The Northern Lights could be visible to stargazers in parts of Wales tonight.

Experts say the phenomenon - officially known as aurora borealis - could appear in the night sky in parts of England and Wales this evening. 

It comes as a 'cannibal' solar storm heads for the Earth, creating some unusual conditions.

Where is the best place to see the northern lights?

NASA has said the solar storm - a geomagnetic event - is happening between August 17 and 19 - peaking tonight with a period of 'moderate intensity'.

It is during storms like this the Northern Lights become more visible, reaching Scotland and even parts of England and Wales.

The Met Office said: "Cloud breaks permitting, the greatest chance will be across northern Scotland, with a slight chance as well for Northern Ireland and northern England."

So, make sure you keep your eyes peeled tonight.

What is the Aurora Borealis?

The Met Office added: "This incredible occurrence can be occasionally seen in the night sky over Britain.

"The northern lights (also known as aurora borealis) appear as large areas of colour including pale green, pink, shades of red, yellow, blue and violet in the direction due north.

"During a weak aurora, the colours are very faint and spread out whereas an intense aurora features greater numbers of and brighter colours which can be seen higher in the sky with a distinct arc.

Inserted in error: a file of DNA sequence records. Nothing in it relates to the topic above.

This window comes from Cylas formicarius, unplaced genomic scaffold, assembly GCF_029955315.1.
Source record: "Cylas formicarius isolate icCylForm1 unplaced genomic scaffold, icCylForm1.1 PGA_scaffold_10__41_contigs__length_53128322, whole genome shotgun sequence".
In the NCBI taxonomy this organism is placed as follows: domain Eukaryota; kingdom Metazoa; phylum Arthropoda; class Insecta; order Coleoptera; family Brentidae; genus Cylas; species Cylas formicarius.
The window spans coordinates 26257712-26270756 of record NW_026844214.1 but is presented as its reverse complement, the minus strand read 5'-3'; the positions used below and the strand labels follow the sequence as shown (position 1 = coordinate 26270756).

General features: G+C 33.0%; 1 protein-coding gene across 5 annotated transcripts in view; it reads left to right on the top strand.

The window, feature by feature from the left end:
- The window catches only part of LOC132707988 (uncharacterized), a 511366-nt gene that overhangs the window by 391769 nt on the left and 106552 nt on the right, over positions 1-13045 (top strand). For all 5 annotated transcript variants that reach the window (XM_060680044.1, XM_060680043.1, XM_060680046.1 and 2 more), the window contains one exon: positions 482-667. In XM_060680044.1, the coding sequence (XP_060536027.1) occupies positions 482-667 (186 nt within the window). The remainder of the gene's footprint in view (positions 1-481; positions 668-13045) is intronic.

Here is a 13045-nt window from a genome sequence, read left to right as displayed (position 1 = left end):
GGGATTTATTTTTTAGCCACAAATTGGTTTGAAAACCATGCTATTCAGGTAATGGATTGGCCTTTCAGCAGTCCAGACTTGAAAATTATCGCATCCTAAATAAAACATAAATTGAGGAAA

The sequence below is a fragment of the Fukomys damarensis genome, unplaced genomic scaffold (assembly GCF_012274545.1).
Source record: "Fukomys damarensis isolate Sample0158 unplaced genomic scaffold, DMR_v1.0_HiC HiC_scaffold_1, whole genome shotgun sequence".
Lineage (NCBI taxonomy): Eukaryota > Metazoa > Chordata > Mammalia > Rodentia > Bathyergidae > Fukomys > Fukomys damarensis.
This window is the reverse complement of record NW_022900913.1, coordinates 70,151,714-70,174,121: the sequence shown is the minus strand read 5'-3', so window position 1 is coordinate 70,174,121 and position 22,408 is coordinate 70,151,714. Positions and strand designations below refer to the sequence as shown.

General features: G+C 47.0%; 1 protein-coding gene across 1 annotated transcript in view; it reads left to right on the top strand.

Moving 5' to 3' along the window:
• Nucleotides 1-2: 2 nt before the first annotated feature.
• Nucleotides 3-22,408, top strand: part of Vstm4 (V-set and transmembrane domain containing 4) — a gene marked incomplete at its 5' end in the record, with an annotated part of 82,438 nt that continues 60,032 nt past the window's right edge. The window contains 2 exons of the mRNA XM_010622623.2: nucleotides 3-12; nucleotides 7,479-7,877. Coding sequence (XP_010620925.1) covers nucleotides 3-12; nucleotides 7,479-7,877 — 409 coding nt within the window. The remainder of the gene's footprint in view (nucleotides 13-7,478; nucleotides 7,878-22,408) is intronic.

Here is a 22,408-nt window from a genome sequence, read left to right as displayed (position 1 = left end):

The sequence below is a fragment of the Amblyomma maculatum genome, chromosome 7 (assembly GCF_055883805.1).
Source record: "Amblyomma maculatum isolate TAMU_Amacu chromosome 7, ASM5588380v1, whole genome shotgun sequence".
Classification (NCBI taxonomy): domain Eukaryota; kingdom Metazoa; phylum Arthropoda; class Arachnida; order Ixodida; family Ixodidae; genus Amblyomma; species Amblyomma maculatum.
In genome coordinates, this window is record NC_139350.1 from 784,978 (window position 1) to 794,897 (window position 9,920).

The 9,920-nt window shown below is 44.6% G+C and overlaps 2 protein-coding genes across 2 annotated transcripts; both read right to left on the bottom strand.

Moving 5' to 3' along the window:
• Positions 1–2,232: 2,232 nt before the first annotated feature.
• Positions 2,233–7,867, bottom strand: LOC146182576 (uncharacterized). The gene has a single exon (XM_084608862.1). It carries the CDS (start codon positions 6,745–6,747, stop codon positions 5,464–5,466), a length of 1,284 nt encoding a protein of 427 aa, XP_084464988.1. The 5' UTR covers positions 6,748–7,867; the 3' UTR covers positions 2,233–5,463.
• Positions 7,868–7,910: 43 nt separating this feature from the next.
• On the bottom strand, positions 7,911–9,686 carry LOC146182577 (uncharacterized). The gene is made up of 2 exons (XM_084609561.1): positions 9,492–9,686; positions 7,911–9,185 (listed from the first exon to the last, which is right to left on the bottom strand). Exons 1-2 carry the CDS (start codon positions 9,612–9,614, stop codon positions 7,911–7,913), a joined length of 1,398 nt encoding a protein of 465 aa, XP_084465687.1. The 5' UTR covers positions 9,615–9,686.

"The northern lights are best seen in darkness, away from any light pollution. The lights generally extend from 50 miles to as high as 400 miles above the Earth's surface."

It said the lights occur as a consequence of solar activity, resulting from collisions of charged particles in the solar wind colliding with molecules in the Earth's upper atmosphere.

"Solar winds are charged particles that stream away from the Sun at speeds of around 1 million miles per hour," the Met Office explained.

"When the magnetic polarity of the solar wind is opposite to the Earth's magnetic field, the two magnetic fields combine allowing these energetic particles to flow into the Earth's magnetic north and south poles.

"Auroras usually occur in a band called the annulus (a ring about 1,865 miles across) centred on the magnetic pole.

"The arrival of a Coronal Mass Ejections (CME) from the Sun can cause the annulus to expand, bringing the aurora to lower latitudes.

"It is under these circumstances that the lights can be seen in the UK.

"Depending on which gas molecules are hit and where they are in the atmosphere, different amounts of energy are released as different wavelengths of light.

"Oxygen gives off green light when it is hit 60 miles above the Earth, whilst at 100-200 miles rare, all-red auroras are produced. Nitrogen causes the sky to glow blue yet when higher in the atmosphere the glow has a purple hue."